It is tempting to just walk away from all of the noise; it can feel overwhelming. But if we stop listening, and stop responding, nothing will change; things will not get better with neglect.
All human constructs can be improved upon: buildings, businesses, committees, cities, churches, designs, devices, policies, systems, governments — and our lives themselves. The challenge is to determine what aspects are wanting, and which are worth preserving. For that task we have been given the gift of prophets. But, as we know, not every prophet’s predictions are accurate, and not every prophet brings the true “word of God”; some have made a god of their own fears and prejudices, and some are simply mistaken.
We are faced with the difficult process of discerning what is right.
It means that we listen to the critics: we must strive to hear what is really being said; what are the concerns that drive their beliefs; what are the issues beneath the rhetoric. It means we may have to face ugly and upsetting facts; perhaps of genuine troubles, but at the very least, the reality that some people are truly frightened and distressed. Our humanity and our compassion — and our faith! — requires it.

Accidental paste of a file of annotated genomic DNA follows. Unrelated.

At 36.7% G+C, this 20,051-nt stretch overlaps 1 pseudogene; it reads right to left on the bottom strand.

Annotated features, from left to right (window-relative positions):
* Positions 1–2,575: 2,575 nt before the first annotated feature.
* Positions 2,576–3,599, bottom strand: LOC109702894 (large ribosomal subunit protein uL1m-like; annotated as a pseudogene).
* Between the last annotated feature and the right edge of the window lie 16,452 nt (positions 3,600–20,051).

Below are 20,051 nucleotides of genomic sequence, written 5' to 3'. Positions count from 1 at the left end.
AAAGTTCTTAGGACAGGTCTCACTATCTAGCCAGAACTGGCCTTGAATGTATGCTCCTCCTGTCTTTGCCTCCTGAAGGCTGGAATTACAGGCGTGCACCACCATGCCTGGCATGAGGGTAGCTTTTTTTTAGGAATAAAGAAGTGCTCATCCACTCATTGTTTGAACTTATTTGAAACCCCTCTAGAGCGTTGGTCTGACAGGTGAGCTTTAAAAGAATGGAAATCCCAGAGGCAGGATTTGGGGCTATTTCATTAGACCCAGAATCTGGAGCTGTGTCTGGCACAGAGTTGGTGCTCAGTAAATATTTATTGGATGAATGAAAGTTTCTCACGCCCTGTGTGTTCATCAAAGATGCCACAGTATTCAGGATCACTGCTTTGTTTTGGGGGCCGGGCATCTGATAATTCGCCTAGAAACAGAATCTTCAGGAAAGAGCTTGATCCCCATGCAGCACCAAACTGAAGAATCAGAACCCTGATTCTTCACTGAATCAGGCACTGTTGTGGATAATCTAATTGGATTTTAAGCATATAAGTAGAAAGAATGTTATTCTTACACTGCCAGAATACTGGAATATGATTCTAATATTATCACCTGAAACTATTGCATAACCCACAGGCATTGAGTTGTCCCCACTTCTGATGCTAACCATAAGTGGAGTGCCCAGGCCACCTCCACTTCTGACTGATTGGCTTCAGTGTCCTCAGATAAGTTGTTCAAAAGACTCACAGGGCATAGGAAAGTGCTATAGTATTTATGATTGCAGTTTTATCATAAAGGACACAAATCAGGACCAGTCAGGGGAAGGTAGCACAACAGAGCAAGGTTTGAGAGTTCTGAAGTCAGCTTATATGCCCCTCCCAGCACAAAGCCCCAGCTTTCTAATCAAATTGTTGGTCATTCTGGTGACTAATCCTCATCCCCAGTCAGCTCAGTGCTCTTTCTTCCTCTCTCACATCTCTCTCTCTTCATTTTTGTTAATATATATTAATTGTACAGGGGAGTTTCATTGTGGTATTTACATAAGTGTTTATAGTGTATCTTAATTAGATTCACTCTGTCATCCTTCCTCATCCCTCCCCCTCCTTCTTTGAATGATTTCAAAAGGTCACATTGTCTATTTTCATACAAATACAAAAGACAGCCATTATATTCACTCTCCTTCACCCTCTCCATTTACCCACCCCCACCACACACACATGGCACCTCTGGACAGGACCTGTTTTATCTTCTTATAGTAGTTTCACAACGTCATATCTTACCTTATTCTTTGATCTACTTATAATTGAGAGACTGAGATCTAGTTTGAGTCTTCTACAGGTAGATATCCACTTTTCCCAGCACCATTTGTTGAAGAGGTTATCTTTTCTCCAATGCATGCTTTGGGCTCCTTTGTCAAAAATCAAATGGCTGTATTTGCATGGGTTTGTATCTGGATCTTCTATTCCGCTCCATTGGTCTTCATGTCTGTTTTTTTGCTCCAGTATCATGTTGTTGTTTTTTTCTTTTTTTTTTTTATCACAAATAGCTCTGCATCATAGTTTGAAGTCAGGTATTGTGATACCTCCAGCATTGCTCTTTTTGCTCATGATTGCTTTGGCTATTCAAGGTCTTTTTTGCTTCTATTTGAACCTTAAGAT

Further still, we must discern what is being asked for: does the proposed solution help and heal — or hurt and harm; merely satisfying a desire for revenge? And if we find ourselves caught up — if the plan lights a fire under us, is it a holy, illuminating flame fueled by love and compassion, or does it burn with rage? Does it infuse us with joy and hope, or hate?
Jesus said to his apostles, “The harvest is plentiful, but the workers are few” (Luke 10:2). He said we are to be workers in the field, not picnickers in the park. We are called to do our part to establish a holy, peaceful and just world for all people.
At that same time the Lord also said, “I am sending you out like lambs among wolves” (Luke 10:3) — so we can consider ourselves warned: we need to be on our A-game, all of the time. As faithful followers of Jesus we must be prayerful, thoughtful, compassionate, and alert to what is going on all around us.
Be wise, be gentle, and listen carefully — with your heart.
Virtual hugs and real-time blessings,
Who are the prophetic voices in our world?
How do they help or hinder your life in Christ?